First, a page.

Get family members focused on and involved in the process of moving. Hold a family meeting to discuss why, where, when and how the family will move. Encourage everyone to ask questions and express feelings. If possible, drive the family to see the new home and take a tour of the new neighborhood schools, shops and parks. Take photos or videotape the new house and neighborhood. Make lists for each older child of things to do to prepare for the move and assign them a special task or two. For example, they can read and inform other family members about the area history, landmarks, special events and amusements. Help children prepare for the move by having them assist with packing. Let them pack a box of special clothes, toys or books they would like readily accessible at their new home. Let each family member help plan how to set up his or her bedroom. Have them help select paint or wallpaper. Let them share ideas how to arrange the furniture. When the move takes place, set up the children’s rooms first.
Choosing a School
One of the most satisfying experiences a family can have is finding a school that fits its needs. That school will “feel right” because its administrators, teachers, and parents are part of a strong community that shares the family’s educational values. Children are eager to go there because the school program stimulates their curiosity and provides them with outlets for their interests. Parents will be pleased because their involvement in their children’s education will be welcomed and encouraged.
In order to find the best school for your child, you should begin by observing your child’s learning habits. Even as preschoolers, children begin to develop different approaches to learning. These inclinations provide strong clues about what kind of school would serve them best. In her book Your Child’s First School, educational consultant Diana Townsend-Butterworth offers these suggestions of things to watch for in determining your child’s orientation to learning:
- What does your child enjoy doing?
- What excites your child and arouses his or her curiosity?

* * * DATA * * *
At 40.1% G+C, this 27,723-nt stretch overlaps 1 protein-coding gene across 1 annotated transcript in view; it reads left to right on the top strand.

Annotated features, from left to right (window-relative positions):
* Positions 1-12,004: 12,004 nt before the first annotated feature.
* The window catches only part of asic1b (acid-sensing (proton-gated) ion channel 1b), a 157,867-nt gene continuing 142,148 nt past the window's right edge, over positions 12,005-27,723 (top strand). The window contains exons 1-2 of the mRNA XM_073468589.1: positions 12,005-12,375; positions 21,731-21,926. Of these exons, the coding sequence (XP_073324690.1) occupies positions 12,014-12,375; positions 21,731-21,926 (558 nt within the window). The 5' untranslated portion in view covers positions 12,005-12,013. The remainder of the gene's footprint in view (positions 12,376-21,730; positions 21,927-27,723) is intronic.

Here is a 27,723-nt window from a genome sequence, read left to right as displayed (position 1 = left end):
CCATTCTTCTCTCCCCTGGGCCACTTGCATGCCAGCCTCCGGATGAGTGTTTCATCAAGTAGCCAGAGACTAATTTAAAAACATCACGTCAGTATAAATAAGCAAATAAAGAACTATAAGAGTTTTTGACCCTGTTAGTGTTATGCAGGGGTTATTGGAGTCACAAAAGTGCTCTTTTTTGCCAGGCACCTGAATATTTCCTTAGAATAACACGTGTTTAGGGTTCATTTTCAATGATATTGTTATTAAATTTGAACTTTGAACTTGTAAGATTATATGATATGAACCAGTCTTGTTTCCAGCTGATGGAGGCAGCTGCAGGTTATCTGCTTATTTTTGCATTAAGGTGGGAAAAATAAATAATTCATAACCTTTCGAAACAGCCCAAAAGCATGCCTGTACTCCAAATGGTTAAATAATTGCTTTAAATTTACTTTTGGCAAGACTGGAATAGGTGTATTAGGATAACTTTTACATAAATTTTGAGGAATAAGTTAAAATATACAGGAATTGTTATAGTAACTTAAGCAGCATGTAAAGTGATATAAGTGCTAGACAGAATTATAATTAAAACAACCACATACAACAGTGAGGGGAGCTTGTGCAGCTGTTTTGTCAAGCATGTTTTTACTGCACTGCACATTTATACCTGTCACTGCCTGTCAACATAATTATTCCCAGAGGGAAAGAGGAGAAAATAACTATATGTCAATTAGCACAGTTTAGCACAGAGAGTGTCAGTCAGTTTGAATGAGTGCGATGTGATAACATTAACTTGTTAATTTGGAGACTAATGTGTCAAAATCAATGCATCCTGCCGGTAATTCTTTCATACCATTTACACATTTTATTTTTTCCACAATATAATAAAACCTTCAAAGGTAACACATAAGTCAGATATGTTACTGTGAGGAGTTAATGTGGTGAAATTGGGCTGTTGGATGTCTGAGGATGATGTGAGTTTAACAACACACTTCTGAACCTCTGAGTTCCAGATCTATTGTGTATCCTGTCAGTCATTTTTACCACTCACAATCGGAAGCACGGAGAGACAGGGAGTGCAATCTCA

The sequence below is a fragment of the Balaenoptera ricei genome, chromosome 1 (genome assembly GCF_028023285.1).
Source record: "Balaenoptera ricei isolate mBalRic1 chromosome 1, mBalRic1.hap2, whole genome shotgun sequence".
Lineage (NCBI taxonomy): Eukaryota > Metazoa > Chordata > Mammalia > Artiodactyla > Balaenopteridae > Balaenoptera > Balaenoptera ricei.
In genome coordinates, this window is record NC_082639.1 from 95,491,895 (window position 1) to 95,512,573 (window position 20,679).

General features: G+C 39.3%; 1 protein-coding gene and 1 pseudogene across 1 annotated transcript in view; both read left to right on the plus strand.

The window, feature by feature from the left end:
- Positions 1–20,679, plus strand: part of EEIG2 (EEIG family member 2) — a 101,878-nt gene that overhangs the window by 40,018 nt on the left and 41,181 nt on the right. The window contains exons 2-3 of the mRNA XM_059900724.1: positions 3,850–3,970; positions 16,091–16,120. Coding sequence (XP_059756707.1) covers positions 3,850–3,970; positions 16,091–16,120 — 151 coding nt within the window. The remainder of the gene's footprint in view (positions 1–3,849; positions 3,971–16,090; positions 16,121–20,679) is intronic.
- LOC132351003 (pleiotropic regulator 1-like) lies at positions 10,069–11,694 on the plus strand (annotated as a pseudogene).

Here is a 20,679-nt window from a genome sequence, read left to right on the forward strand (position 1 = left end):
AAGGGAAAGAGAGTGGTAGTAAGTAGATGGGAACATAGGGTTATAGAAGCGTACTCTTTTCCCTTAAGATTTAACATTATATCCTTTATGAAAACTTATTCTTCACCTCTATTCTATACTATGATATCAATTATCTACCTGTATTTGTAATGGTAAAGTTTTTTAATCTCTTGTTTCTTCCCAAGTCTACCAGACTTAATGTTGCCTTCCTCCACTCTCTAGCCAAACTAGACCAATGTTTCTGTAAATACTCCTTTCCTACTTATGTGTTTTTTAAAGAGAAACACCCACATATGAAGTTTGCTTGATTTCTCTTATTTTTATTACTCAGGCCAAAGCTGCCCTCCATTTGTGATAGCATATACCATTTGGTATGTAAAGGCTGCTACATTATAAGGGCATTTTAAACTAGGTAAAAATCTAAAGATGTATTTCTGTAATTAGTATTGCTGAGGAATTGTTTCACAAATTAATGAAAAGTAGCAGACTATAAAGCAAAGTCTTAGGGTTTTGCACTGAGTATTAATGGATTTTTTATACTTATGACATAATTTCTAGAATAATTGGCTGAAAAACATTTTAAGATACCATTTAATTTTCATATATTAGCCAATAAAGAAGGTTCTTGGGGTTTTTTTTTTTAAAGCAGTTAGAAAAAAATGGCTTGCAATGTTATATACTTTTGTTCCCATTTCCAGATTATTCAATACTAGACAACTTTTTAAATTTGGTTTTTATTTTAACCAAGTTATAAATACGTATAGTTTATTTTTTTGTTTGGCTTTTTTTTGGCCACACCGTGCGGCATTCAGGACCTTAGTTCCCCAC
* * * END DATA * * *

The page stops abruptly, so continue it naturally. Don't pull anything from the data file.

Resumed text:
- What seems to be frustrating?
- Does your child thrive in a structured environment or seem to prefer one that offers more freedom?
- Is your child quiet or rambunctious?
- Does he or she prefer to work on projects alone or with other children?
- Does he or she have any special interests or abilities?
Make a list of answers to these questions as well as taking note of any other characteristics you notice about your child. As you read more about individual schools, and when you visit the ones that interest you, you will be better able to choose a school that suits your child.
For high school, parents often choose a new school for their children. This is frequently because their current school goes only through eight grade. As you look for a high school, consider your child’s learning style as well as his or her interests when deciding upon a school. Also keep in mind your own family goals, which may involve preparing for college, in making this important choice.
What about family expectations? In order to provide a good match, a child’s school must also meet a family’s needs. Here again, you may want to prepare a list of expectations and use it as a guide in the search for the best school for your child:
- What goal do you have for your child’s long-term education? Is college preparation a priority?
- How important to you is parental involvement in school activities?
- Do you expect the school to have a role in developing a child’s character by encouraging respect for adults and peers as well as others in society, including the disadvantaged?
- How important is it to you that you have a strong relationship and share a philosophy with other parents at the school?
- How interested are you in providing a home setting that gives your child time for homework?
- How important to you is a before-school and after-school program?
Before beginning a search for a school, parents should reflect on these questions, and their expectations for schools. Parents who choose schools wisely are pleased after their children enroll because the family and the school work in harmony with a common set of expectations for the youngsters. Admissions directors at schools will gladly connect you with parents of current students so you can make an informed choice for your child.
Most schools believe parents should have a strong role in their children’s education. Being involved in a child’s education strengthens the whole family and sends a message to children that education is an important part of their lives. Schools know that the way in which parents choose to become active in their children’s schools varies greatly. They provide many different opportunities for parental involvement. Most schools have strong parent associations that organize social events, help coordinate volunteer activitied, and provide an organizes means of communication between parents and school.
Each of these encounters strengthens the life of the schools and creates a community of committed adults supporting the goals of the schools and the students. This feeling of community, with adults and students working together for a common purpose, is one of the distinguishing strengths of a good schools.